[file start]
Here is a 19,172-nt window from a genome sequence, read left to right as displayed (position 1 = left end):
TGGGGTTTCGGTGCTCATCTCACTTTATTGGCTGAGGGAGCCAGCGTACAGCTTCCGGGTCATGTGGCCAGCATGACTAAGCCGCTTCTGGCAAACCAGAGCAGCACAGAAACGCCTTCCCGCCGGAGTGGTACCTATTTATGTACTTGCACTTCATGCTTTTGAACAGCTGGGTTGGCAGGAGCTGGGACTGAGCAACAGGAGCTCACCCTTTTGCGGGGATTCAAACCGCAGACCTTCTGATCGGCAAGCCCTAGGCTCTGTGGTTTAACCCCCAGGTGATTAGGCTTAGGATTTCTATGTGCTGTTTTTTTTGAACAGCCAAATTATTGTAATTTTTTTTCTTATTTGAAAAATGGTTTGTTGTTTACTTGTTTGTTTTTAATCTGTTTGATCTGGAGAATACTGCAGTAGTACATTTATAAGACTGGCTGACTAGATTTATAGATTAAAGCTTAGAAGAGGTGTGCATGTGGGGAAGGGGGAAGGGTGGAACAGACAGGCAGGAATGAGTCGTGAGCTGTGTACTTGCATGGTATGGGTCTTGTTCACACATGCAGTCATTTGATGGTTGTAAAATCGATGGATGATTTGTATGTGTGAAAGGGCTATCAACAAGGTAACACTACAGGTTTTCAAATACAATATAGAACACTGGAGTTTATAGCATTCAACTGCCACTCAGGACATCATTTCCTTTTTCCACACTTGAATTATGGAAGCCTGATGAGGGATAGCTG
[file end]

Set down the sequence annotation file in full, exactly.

Here is a 19,172-nt window from a genome sequence, read left to right as displayed (position 1 = left end):
TGGGGTTTCGGTGCTCATCTCACTTTATTGGCTGAGGGAGCCAGCGTACAGCTTCCGGGTCATGTGGCCAGCATGACTAAGCCGCTTCTGGCAAACCAGAGCAGCACAGAAACGCCTTCCCGCCGGAGTGGTACCTATTTATGTACTTGCACTTCATGCTTTTGAACAGCTGGGTTGGCAGGAGCTGGGACTGAGCAACAGGAGCTCACCCTTTTGCGGGGATTCAAACCGCAGACCTTCTGATCGGCAAGCCCTAGGCTCTGTGGTTTAACCCCCAGGTGATTAGGCTTAGGATTTCTATGTGCTGTTTTTTTTGAACAGCCAAATTATTGTAATTTTTTTTCTTATTTGAAAAATGGTTTGTTGTTTACTTGTTTGTTTTTAATCTGTTTGATCTGGAGAATACTGCAGTAGTACATTTATAAGACTGGCTGACTAGATTTATAGATTAAAGCTTAGAAGAGGTGTGCATGTGGGGAAGGGGGAAGGGTGGAACAGACAGGCAGGAATGAGTCGTGAGCTGTGTACTTGCATGGTATGGGTCTTGTTCACACATGCAGTCATTTGATGGTTGTAAAATCGATGGATGATTTGTATGTGTGAAAGGGCTATCAACAAGGTAACACTACAGGTTTTCAAATACAATATAGAACACTGGAGTTTATAGCATTCAACTGCCACTCAGGACATCATTTCCTTTTTCCACACTTGAATTATGGAAGCCTGATGAGGGATAGCTG